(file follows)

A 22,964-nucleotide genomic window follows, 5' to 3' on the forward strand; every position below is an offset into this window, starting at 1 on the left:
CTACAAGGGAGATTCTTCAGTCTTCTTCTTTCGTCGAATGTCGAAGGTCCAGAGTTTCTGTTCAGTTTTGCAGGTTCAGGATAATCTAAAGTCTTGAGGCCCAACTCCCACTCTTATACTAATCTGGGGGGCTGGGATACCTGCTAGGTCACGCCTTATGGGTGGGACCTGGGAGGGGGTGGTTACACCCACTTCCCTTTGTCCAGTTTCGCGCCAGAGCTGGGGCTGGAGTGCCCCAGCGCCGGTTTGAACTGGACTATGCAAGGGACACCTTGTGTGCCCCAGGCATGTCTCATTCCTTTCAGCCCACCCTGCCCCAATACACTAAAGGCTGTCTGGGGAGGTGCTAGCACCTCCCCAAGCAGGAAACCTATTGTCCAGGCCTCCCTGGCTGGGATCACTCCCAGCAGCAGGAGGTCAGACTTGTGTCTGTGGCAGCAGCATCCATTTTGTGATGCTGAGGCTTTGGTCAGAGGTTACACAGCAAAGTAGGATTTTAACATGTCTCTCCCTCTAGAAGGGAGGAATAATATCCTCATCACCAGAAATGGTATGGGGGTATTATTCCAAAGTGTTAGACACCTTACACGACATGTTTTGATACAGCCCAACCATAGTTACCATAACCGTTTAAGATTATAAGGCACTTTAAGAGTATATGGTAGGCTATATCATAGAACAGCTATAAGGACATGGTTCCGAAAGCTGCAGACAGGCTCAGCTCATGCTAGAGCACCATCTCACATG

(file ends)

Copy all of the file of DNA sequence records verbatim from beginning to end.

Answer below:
A 22,964-nucleotide genomic window follows, 5' to 3' on the forward strand; every position below is an offset into this window, starting at 1 on the left:
CTACAAGGGAGATTCTTCAGTCTTCTTCTTTCGTCGAATGTCGAAGGTCCAGAGTTTCTGTTCAGTTTTGCAGGTTCAGGATAATCTAAAGTCTTGAGGCCCAACTCCCACTCTTATACTAATCTGGGGGGCTGGGATACCTGCTAGGTCACGCCTTATGGGTGGGACCTGGGAGGGGGTGGTTACACCCACTTCCCTTTGTCCAGTTTCGCGCCAGAGCTGGGGCTGGAGTGCCCCAGCGCCGGTTTGAACTGGACTATGCAAGGGACACCTTGTGTGCCCCAGGCATGTCTCATTCCTTTCAGCCCACCCTGCCCCAATACACTAAAGGCTGTCTGGGGAGGTGCTAGCACCTCCCCAAGCAGGAAACCTATTGTCCAGGCCTCCCTGGCTGGGATCACTCCCAGCAGCAGGAGGTCAGACTTGTGTCTGTGGCAGCAGCATCCATTTTGTGATGCTGAGGCTTTGGTCAGAGGTTACACAGCAAAGTAGGATTTTAACATGTCTCTCCCTCTAGAAGGGAGGAATAATATCCTCATCACCAGAAATGGTATGGGGGTATTATTCCAAAGTGTTAGACACCTTACACGACATGTTTTGATACAGCCCAACCATAGTTACCATAACCGTTTAAGATTATAAGGCACTTTAAGAGTATATGGTAGGCTATATCATAGAACAGCTATAAGGACATGGTTCCGAAAGCTGCAGACAGGCTCAGCTCATGCTAGAGCACCATCTCACATG